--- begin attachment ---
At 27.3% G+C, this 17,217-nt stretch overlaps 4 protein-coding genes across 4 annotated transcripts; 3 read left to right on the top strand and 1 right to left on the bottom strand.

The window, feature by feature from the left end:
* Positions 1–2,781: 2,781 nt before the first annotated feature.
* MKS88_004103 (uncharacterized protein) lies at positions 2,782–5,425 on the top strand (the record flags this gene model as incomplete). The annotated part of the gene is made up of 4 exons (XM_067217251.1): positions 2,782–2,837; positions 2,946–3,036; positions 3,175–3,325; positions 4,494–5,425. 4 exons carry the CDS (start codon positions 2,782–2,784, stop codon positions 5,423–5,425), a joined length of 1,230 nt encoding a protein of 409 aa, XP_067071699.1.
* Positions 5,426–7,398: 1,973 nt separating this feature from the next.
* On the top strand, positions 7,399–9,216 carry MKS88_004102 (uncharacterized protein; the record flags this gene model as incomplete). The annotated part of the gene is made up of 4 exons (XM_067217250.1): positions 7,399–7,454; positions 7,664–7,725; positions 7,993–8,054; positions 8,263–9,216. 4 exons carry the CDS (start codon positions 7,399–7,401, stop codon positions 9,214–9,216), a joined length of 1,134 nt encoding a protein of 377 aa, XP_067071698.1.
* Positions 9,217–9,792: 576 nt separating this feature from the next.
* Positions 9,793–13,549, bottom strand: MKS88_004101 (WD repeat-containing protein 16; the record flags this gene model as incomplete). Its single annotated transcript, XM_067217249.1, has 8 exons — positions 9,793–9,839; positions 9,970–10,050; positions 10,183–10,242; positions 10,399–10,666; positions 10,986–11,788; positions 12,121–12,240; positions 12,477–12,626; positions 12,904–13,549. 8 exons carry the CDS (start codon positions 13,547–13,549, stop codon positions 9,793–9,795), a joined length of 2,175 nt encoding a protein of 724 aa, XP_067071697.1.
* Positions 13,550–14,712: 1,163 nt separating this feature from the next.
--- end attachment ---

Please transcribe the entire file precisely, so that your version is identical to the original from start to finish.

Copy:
At 27.3% G+C, this 17,217-nt stretch overlaps 4 protein-coding genes across 4 annotated transcripts; 3 read left to right on the top strand and 1 right to left on the bottom strand.

The window, feature by feature from the left end:
* Positions 1–2,781: 2,781 nt before the first annotated feature.
* MKS88_004103 (uncharacterized protein) lies at positions 2,782–5,425 on the top strand (the record flags this gene model as incomplete). The annotated part of the gene is made up of 4 exons (XM_067217251.1): positions 2,782–2,837; positions 2,946–3,036; positions 3,175–3,325; positions 4,494–5,425. 4 exons carry the CDS (start codon positions 2,782–2,784, stop codon positions 5,423–5,425), a joined length of 1,230 nt encoding a protein of 409 aa, XP_067071699.1.
* Positions 5,426–7,398: 1,973 nt separating this feature from the next.
* On the top strand, positions 7,399–9,216 carry MKS88_004102 (uncharacterized protein; the record flags this gene model as incomplete). The annotated part of the gene is made up of 4 exons (XM_067217250.1): positions 7,399–7,454; positions 7,664–7,725; positions 7,993–8,054; positions 8,263–9,216. 4 exons carry the CDS (start codon positions 7,399–7,401, stop codon positions 9,214–9,216), a joined length of 1,134 nt encoding a protein of 377 aa, XP_067071698.1.
* Positions 9,217–9,792: 576 nt separating this feature from the next.
* Positions 9,793–13,549, bottom strand: MKS88_004101 (WD repeat-containing protein 16; the record flags this gene model as incomplete). Its single annotated transcript, XM_067217249.1, has 8 exons — positions 9,793–9,839; positions 9,970–10,050; positions 10,183–10,242; positions 10,399–10,666; positions 10,986–11,788; positions 12,121–12,240; positions 12,477–12,626; positions 12,904–13,549. 8 exons carry the CDS (start codon positions 13,547–13,549, stop codon positions 9,793–9,795), a joined length of 2,175 nt encoding a protein of 724 aa, XP_067071697.1.
* Positions 13,550–14,712: 1,163 nt separating this feature from the next.